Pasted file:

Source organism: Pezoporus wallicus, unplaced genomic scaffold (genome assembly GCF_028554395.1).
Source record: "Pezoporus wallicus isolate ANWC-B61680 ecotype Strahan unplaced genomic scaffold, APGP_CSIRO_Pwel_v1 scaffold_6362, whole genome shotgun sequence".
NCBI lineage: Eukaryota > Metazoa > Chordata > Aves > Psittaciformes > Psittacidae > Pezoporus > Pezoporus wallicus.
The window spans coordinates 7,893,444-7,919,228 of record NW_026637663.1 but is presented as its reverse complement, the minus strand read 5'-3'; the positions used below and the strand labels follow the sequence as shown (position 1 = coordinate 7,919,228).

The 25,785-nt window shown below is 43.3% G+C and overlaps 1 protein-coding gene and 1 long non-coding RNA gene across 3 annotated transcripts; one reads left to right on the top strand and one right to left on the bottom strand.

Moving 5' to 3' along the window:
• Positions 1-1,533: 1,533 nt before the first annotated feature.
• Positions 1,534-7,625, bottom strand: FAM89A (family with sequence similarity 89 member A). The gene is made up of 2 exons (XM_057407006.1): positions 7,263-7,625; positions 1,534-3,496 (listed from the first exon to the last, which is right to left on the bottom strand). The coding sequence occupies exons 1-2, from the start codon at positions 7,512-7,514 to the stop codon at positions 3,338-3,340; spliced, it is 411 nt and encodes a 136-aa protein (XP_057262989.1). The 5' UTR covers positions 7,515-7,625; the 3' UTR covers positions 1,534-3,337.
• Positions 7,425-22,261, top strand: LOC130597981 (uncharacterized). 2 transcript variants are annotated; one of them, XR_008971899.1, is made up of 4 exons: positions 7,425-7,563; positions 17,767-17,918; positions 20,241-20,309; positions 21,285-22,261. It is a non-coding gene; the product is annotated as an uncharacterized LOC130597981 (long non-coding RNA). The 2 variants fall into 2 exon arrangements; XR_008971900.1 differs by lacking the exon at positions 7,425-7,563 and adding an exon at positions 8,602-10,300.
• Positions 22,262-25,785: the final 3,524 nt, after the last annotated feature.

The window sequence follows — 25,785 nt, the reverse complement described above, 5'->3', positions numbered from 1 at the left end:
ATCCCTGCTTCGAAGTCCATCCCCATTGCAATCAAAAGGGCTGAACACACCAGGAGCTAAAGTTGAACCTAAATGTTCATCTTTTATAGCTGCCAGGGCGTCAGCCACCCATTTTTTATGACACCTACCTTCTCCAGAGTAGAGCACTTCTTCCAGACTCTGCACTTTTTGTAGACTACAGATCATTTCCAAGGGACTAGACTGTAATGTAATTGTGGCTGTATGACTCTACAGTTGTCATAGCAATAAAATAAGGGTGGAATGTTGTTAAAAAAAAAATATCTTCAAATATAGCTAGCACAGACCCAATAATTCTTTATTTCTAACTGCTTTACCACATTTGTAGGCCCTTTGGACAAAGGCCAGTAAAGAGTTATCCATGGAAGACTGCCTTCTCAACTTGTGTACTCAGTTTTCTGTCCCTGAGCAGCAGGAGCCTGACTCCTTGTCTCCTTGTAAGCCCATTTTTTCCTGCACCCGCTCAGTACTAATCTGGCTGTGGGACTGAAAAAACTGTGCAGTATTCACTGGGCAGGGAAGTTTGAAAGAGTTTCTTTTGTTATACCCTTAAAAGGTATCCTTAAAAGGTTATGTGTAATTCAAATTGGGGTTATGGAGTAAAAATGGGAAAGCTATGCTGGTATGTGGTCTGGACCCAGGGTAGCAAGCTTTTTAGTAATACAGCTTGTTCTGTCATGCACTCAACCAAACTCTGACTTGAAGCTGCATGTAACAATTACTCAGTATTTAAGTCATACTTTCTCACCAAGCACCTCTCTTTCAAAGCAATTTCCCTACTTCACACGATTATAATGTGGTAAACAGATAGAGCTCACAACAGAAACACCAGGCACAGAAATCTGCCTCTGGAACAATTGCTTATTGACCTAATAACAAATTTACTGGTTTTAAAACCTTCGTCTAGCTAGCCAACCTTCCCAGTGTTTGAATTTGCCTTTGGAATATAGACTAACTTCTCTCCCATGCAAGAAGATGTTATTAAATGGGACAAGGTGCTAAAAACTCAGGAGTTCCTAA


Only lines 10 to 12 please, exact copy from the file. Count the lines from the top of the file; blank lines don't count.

• Positions 22,262-25,785: the final 3,524 nt, after the last annotated feature.

The window sequence follows — 25,785 nt, the reverse complement described above, 5'->3', positions numbered from 1 at the left end:
ATCCCTGCTTCGAAGTCCATCCCCATTGCAATCAAAAGGGCTGAACACACCAGGAGCTAAAGTTGAACCTAAATGTTCATCTTTTATAGCTGCCAGGGCGTCAGCCACCCATTTTTTATGACACCTACCTTCTCCAGAGTAGAGCACTTCTTCCAGACTCTGCACTTTTTGTAGACTACAGATCATTTCCAAGGGACTAGACTGTAATGTAATTGTGGCTGTATGACTCTACAGTTGTCATAGCAATAAAATAAGGGTGGAATGTTGTTAAAAAAAAAATATCTTCAAATATAGCTAGCACAGACCCAATAATTCTTTATTTCTAACTGCTTTACCACATTTGTAGGCCCTTTGGACAAAGGCCAGTAAAGAGTTATCCATGGAAGACTGCCTTCTCAACTTGTGTACTCAGTTTTCTGTCCCTGAGCAGCAGGAGCCTGACTCCTTGTCTCCTTGTAAGCCCATTTTTTCCTGCACCCGCTCAGTACTAATCTGGCTGTGGGACTGAAAAAACTGTGCAGTATTCACTGGGCAGGGAAGTTTGAAAGAGTTTCTTTTGTTATACCCTTAAAAGGTATCCTTAAAAGGTTATGTGTAATTCAAATTGGGGTTATGGAGTAAAAATGGGAAAGCTATGCTGGTATGTGGTCTGGACCCAGGGTAGCAAGCTTTTTAGTAATACAGCTTGTTCTGTCATGCACTCAACCAAACTCTGACTTGAAGCTGCATGTAACAATTACTCAGTATTTAAGTCATACTTTCTCACCAAGCACCTCTCTTTCAAAGCAATTTCCCTACTTCACACGATTATAATGTGGTAAACAGATAGAGCTCACAACAGAAACACCAGGCACAGAAATCTGCCTCTGGAACAATTGCTTATTGACCTAATAACAAATTTACTGGTTTTAAAACCTTCGTCTAGCTAGCCAACCTTCCCAGTGTTTGAATTTGCCTTTGGAATATAGACTAACTTCTCTCCCATGCAAGAAGATGTTATTAAATGGGACAAGGTGCTAAAAACTCAGGAGTTCCTAA